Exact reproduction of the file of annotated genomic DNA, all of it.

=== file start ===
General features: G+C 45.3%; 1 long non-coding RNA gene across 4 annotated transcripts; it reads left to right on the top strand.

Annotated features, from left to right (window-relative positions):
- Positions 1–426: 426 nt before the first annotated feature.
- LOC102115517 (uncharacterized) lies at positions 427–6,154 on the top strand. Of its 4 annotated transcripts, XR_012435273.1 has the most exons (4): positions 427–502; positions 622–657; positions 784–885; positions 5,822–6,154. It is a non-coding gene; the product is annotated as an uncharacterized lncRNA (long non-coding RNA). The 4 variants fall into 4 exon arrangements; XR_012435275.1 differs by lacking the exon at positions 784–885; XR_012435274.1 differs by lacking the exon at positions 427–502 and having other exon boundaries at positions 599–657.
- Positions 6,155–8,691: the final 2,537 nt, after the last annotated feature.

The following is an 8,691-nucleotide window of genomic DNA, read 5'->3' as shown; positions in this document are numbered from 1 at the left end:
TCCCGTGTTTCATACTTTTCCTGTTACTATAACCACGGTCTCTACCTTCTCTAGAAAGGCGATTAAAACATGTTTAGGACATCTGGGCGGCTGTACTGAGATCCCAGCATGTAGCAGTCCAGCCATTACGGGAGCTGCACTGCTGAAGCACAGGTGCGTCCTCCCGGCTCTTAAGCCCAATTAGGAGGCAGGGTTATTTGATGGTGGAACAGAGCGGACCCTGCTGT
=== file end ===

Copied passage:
General features: G+C 45.3%; 1 long non-coding RNA gene across 4 annotated transcripts; it reads left to right on the top strand.

Annotated features, from left to right (window-relative positions):
- Positions 1–426: 426 nt before the first annotated feature.
- LOC102115517 (uncharacterized) lies at positions 427–6,154 on the top strand. Of its 4 annotated transcripts, XR_012435273.1 has the most exons (4): positions 427–502; positions 622–657; positions 784–885; positions 5,822–6,154. It is a non-coding gene; the product is annotated as an uncharacterized lncRNA (long non-coding RNA). The 4 variants fall into 4 exon arrangements; XR_012435275.1 differs by lacking the exon at positions 784–885; XR_012435274.1 differs by lacking the exon at positions 427–502 and having other exon boundaries at positions 599–657.
- Positions 6,155–8,691: the final 2,537 nt, after the last annotated feature.

The following is an 8,691-nucleotide window of genomic DNA, read 5'->3' as shown; positions in this document are numbered from 1 at the left end:
TCCCGTGTTTCATACTTTTCCTGTTACTATAACCACGGTCTCTACCTTCTCTAGAAAGGCGATTAAAACATGTTTAGGACATCTGGGCGGCTGTACTGAGATCCCAGCATGTAGCAGTCCAGCCATTACGGGAGCTGCACTGCTGAAGCACAGGTGCGTCCTCCCGGCTCTTAAGCCCAATTAGGAGGCAGGGTTATTTGATGGTGGAACAGAGCGGACCCTGCTGT